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Mr. Delany? A word, please. (Part IV)

Long time readers (and family members) know that I have a tendency to enjoy telling other people what to do.  Big Ten Commissioner Jim Delany is no exception.  First, I told him with what bowls to align the Big Ten. Then, I told him how to go big for expansion (note: I may not have been the only one who told him what to do on this topic). Most recently, I told him how to set up his divisions and operate the best possible 9 game conference schedule.  Now I'm focused on the next problem that will be coming in the not too distant future: the glut of Big Ten games.

What's the problem? Let's look into the future. It's November 13, 2011. The Big Ten is operating under the same television contracts and broadcasting rules as it does today. After using its lone six day exemption for the Week 12 games, ESPN announces that Nebraska's first trip to the Big House since 1962 will be broadcast on ABC (with ESPN mirror) at 3:30 EST. Penn State will host Ohio State at 11 AM on ESPN. The remaining games are left to the Big Ten Network. Because of the 3:30 exclusivity rule (Essentially, the Big Ten can't broadcast any games against the 3:30 ABC game. ESPN can waive this for its purposes if it so chooses - like it did with the game at Wrigley - but the Big Ten cannot.), the Big Ten Network cannot broadcast any games at 3:30. Further, because of the prohibition on Big Ten night games in November, the Big Ten network cannot broadcast any games at 7 PM. That means that the Big Ten Network will show four games at 12 PM EST - Illinois @ Wisconsin, Indiana @ Michigan State, Iowa @ Purdue, and Minnesota @ Northwestern.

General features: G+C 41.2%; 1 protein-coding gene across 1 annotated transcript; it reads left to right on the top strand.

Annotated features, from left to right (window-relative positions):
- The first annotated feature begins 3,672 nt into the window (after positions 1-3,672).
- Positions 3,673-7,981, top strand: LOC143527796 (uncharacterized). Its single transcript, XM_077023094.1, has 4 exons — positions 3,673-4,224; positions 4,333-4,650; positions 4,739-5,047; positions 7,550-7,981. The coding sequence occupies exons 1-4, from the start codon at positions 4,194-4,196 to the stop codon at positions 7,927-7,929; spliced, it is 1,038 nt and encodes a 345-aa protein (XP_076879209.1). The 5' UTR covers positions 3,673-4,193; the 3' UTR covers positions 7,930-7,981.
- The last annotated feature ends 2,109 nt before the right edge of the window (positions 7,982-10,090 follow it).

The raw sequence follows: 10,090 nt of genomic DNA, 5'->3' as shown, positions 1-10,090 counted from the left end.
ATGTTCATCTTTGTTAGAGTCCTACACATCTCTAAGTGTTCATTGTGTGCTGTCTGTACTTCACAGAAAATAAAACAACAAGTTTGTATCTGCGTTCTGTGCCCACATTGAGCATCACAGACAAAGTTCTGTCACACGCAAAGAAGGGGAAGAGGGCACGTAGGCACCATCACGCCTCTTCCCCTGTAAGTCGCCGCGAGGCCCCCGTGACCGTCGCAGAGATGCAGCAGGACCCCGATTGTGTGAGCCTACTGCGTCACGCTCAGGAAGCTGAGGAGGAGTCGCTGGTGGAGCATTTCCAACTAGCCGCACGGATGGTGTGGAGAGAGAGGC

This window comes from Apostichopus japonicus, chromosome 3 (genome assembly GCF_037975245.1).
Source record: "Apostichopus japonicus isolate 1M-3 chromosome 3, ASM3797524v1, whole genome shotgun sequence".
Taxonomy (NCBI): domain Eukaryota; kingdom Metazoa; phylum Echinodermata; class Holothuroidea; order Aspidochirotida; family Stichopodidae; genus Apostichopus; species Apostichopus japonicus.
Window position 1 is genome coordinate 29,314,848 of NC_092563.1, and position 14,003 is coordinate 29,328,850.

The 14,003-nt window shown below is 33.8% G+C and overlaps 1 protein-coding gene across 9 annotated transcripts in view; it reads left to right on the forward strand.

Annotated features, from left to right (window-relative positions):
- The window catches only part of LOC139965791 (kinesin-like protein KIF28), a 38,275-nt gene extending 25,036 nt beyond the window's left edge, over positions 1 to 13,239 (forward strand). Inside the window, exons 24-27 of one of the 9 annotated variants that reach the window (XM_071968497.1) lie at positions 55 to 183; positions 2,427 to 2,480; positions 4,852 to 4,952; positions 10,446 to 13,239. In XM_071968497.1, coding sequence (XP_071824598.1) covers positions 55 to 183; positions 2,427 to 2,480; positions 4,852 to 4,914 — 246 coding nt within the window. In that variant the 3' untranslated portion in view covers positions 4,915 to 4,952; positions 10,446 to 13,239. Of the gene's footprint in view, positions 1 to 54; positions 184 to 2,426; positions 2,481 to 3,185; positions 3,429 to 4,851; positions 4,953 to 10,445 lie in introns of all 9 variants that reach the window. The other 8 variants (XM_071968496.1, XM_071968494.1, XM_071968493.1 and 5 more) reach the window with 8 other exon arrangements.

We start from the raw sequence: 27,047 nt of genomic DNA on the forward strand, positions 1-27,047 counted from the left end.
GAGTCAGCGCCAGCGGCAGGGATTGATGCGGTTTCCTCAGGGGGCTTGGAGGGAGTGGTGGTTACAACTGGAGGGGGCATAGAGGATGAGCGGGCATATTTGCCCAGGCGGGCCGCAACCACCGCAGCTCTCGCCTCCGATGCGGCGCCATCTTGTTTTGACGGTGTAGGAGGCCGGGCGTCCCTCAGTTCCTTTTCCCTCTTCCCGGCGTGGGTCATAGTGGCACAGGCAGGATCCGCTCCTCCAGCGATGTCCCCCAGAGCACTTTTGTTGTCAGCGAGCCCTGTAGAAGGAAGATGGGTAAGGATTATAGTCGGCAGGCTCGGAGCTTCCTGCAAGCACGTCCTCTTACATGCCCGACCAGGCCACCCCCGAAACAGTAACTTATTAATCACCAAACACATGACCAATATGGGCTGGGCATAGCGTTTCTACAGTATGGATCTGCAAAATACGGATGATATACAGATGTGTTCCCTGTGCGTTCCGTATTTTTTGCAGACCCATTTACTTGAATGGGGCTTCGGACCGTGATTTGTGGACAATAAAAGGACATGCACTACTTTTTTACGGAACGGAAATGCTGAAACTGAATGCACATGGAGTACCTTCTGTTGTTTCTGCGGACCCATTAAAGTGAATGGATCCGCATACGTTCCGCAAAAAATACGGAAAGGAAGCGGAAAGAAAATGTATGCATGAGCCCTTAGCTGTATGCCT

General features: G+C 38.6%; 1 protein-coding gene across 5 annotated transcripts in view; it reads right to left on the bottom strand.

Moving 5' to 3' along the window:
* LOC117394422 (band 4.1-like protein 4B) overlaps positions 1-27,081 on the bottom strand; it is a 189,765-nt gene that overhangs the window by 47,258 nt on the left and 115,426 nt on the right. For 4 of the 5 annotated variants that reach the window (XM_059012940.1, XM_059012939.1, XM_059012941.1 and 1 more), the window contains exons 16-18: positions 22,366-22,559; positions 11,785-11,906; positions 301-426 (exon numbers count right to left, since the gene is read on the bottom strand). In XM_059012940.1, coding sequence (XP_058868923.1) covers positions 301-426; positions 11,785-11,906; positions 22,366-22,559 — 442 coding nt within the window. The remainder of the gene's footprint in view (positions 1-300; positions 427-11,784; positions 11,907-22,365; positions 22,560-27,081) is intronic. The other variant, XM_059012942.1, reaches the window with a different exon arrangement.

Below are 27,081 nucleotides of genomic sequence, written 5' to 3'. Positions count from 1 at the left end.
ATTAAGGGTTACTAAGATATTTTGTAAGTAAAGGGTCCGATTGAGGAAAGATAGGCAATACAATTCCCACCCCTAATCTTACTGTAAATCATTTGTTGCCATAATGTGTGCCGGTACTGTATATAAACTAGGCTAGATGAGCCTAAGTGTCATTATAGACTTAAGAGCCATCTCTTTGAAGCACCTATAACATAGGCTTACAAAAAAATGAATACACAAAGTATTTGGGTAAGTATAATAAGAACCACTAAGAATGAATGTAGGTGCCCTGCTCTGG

Haven't they done that before? Yes. But there is a difference. We're not talking about Wisconsin-Austin Peay or Illinois-Southern Illinois being shoved to a DirecTV expansion channel.  We're talking about the prime "inventory" that was described as "valuable" during the expansion talks. Not good. But, here's how it can be fixed in two steps.

1) Move some conference games into the first four weeks of the season.

The first, and already discussed, benefit of this is to prevent the ridiculous weeks when the Big Ten fails to present a single decent game. Remember Week 4 of this season? The league opponents were 8 MAC teams, 2 FCS teams, and 1 Bye Week.

The second benefit is that it helps alleviate the glut of "good inventory" from late in the year.  The announcement of the 2011 and 2012 schedules showed that the Big Ten missed the opportunity. Here's hoping that we don't miss it again for the 2013 schedules. Move six conference games, that's one game per team, into the first four weeks. If you pick the right games (annual games that aren't the biggest rivalries), you'll draw big early headlines. You'll also create new traditions (kind of like Tennessee and Florida always meeting in Week 3 of the season). Here's what I'd love to see...

Week 1

Indiana v. Illinois

Week 2

Michigan v. Minnesota

Iowa v. Purdue

Week 3

Ohio State v. Wisconsin

Michigan State v. Northwestern

Week 4

Penn State v. Nebraska